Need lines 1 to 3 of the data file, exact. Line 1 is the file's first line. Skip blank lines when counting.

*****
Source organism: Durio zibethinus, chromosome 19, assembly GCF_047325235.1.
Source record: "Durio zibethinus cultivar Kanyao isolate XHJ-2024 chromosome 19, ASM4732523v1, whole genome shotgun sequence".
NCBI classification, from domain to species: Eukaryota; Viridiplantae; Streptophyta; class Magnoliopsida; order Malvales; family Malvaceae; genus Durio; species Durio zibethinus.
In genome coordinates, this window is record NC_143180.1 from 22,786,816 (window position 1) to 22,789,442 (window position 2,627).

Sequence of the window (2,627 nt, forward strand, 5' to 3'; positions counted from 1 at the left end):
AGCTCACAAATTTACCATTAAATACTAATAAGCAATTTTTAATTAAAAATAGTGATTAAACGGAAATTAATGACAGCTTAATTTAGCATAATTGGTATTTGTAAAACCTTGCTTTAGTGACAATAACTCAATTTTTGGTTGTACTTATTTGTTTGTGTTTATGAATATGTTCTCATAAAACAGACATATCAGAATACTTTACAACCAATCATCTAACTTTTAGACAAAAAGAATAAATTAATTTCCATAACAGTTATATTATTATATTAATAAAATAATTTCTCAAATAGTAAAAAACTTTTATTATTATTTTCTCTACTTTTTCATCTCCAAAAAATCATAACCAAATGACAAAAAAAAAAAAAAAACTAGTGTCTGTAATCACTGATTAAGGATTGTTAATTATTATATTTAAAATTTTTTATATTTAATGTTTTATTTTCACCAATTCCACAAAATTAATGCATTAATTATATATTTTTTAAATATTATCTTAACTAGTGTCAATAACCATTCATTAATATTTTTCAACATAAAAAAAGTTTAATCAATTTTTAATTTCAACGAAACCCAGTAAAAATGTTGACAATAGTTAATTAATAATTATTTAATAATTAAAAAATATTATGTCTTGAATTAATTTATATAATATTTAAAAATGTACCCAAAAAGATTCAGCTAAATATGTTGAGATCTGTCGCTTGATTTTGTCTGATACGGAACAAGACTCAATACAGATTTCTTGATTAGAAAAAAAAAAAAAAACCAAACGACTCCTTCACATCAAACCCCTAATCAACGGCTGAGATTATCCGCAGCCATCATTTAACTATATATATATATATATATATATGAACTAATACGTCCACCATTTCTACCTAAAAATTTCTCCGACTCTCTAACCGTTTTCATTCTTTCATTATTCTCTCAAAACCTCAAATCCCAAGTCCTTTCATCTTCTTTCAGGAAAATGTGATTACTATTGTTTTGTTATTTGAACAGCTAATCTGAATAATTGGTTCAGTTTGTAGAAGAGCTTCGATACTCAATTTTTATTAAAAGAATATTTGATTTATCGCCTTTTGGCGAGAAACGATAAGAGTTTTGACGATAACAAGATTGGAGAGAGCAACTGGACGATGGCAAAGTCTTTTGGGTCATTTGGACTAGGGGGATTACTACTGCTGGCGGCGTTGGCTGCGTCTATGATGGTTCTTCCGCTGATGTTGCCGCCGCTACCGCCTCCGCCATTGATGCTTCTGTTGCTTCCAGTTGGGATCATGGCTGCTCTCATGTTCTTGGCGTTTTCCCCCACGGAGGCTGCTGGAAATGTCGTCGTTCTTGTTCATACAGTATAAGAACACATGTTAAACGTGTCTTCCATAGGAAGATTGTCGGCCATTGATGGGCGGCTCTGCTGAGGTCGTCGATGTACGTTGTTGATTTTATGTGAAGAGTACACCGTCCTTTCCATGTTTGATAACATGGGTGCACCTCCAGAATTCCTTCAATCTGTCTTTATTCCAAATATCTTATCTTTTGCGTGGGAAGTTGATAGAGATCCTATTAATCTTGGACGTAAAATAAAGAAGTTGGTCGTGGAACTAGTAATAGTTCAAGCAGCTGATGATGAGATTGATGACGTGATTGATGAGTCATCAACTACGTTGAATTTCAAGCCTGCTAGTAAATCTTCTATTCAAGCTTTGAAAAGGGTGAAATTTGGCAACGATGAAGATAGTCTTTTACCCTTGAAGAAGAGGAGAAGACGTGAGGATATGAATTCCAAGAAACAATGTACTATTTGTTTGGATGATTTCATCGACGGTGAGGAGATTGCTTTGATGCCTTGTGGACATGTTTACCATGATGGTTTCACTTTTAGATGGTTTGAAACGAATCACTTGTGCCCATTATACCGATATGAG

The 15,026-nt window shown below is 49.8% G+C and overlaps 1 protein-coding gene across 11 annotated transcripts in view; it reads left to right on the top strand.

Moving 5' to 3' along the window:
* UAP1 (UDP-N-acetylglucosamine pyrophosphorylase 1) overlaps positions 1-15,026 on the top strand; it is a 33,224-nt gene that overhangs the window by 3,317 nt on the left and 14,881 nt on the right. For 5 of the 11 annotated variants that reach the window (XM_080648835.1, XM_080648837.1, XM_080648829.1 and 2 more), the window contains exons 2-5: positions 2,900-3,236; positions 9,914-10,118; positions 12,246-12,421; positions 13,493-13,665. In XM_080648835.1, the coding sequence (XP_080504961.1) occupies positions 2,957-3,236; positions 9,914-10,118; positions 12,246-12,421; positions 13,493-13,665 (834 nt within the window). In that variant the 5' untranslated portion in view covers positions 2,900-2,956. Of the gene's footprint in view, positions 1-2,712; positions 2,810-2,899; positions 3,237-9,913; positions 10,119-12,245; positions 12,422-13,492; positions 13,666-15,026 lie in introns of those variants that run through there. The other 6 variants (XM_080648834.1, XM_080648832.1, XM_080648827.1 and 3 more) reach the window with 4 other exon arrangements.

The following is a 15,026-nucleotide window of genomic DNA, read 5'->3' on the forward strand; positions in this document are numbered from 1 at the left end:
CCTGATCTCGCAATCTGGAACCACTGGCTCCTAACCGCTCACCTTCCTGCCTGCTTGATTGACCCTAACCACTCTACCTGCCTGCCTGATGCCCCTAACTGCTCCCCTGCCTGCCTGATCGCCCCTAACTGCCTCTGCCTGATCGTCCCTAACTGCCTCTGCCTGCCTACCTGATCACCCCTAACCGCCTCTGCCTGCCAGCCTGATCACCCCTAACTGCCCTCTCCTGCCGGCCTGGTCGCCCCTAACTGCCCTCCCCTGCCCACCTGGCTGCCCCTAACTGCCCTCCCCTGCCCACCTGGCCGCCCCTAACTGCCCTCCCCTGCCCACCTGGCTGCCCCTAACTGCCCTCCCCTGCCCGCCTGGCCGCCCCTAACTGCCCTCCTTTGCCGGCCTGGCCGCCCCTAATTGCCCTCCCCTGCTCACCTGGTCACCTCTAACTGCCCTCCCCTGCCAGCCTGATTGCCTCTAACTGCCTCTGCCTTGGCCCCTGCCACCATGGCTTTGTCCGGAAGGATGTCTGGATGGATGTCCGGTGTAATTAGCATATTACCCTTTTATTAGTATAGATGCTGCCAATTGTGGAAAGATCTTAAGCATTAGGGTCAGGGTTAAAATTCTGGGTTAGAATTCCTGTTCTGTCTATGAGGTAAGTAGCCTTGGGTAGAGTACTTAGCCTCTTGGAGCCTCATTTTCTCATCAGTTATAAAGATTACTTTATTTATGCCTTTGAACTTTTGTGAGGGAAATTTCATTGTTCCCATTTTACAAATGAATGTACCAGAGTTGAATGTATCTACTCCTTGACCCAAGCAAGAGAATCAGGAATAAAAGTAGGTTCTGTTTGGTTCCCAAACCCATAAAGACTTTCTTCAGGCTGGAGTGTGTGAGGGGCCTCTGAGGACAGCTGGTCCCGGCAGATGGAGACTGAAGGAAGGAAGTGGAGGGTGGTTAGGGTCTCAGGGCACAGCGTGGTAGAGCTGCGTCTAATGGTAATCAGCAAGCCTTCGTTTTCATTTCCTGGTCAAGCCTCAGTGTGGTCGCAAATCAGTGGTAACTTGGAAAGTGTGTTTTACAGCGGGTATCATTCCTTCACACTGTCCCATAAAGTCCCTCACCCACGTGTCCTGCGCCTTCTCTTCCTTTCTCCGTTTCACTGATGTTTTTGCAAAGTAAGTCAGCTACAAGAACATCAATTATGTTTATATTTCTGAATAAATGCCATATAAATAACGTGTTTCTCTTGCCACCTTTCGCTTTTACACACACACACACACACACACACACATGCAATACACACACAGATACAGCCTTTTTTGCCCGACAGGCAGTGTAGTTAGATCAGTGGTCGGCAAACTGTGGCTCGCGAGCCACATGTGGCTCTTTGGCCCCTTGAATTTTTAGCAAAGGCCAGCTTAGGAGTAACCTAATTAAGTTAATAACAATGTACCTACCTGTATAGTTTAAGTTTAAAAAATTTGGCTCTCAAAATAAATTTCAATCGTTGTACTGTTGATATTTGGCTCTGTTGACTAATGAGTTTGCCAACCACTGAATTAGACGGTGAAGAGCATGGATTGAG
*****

Source organism: Durio zibethinus, chromosome 19, assembly GCF_047325235.1.
Source record: "Durio zibethinus cultivar Kanyao isolate XHJ-2024 chromosome 19, ASM4732523v1, whole genome shotgun sequence".
NCBI classification, from domain to species: Eukaryota; Viridiplantae; Streptophyta; class Magnoliopsida; order Malvales; family Malvaceae; genus Durio; species Durio zibethinus.